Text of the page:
Broken Windows Theory

I’ve been reading the Pragmatic Programmer. Like, two pages at a time. Because, it’s dense. Just several pages in, I was captivated by the use of a theory I encountered during my experience working in the built environment.

The broken windows theory is a criminological theory that states that visible signs of crime, anti-social behavior, and civil disorder create an urban environment that encourages further crime and disorder, including serious crimes.

Source: Wikipedia: https://en.wikipedia.org/wiki/Broken_windows_theory

Abstract this theory into non-physical structures, systems, and processes, and the analogies are easily found. I’ve seen this and experienced it in systems, processes, and relationships.

Small acts of disorder cause decay.

Of course, this theory has been widely discussed and widely used. And, of course, there are issues with this theory and criticisms of the research methodology.

The intent of this post is to present this theory in the context of its usefulness and applicability for software engineering; I do not not intend to analyze the validity of the original research and I do not discuss the theory’s use in policing.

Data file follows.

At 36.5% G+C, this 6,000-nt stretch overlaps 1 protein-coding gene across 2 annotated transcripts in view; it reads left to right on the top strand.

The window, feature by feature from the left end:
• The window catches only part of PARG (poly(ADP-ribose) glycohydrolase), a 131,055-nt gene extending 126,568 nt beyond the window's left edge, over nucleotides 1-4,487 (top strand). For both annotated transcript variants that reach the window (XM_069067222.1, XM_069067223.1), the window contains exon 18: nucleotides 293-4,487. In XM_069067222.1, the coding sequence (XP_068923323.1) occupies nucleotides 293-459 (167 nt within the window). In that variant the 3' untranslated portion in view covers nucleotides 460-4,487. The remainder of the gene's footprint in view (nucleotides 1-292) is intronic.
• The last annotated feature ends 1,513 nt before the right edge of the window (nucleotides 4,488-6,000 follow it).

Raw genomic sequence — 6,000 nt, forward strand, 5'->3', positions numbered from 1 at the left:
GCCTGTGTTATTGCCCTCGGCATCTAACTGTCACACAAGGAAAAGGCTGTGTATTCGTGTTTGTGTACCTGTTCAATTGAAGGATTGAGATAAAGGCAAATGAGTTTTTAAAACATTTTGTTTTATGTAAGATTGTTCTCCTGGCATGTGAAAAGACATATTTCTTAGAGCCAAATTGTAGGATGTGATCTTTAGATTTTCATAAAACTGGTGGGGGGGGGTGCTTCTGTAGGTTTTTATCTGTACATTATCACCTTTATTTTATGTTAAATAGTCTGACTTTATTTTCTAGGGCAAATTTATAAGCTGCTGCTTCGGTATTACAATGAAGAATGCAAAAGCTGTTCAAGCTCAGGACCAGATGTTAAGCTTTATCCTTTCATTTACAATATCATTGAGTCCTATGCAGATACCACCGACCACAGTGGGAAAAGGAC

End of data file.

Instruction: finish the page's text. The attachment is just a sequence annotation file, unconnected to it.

So what does the Pragmatic Programmer have to say about broken windows and software engineering?

Don’t leave “broken windows” (bad designs, wrong decisions, or poor code) unrepaired. Fix each one as soon as it is discovered. If there is insufficient time to fix it properly, then board it up. Perhaps you can comment out the offending code, or display a “Not Implemented” message, or substitute dummy data instead. Take some action to prevent further damage and to show that you’re on top of the situation. We’ve seen clean, functional systems deteriorate pretty quickly once windows start breaking. There are other factors that can contribute to software rot, and we’ll touch on some of them elsewhere, but neglect accelerates the rot faster than any other factor. You may be thinking that no one has the time to go around cleaning up all the broken glass of a project. If you continue to think like that, then you’d better plan on getting a dumpster, or moving to another neighborhood.

Hunt, Andrew. The Pragmatic Programmer . Pearson Education. Kindle Edition.

This theory has already impacted my own coding practices. Each time I feel impatient and want to skip over a potential issue in an effort to get on to shiny new things, I remember that each piece of code could become a broken window or part of a broken window.

Read more:

The Broken Window Theory In Product Design

freeCodeCamp: Don’t Live with Broken Windows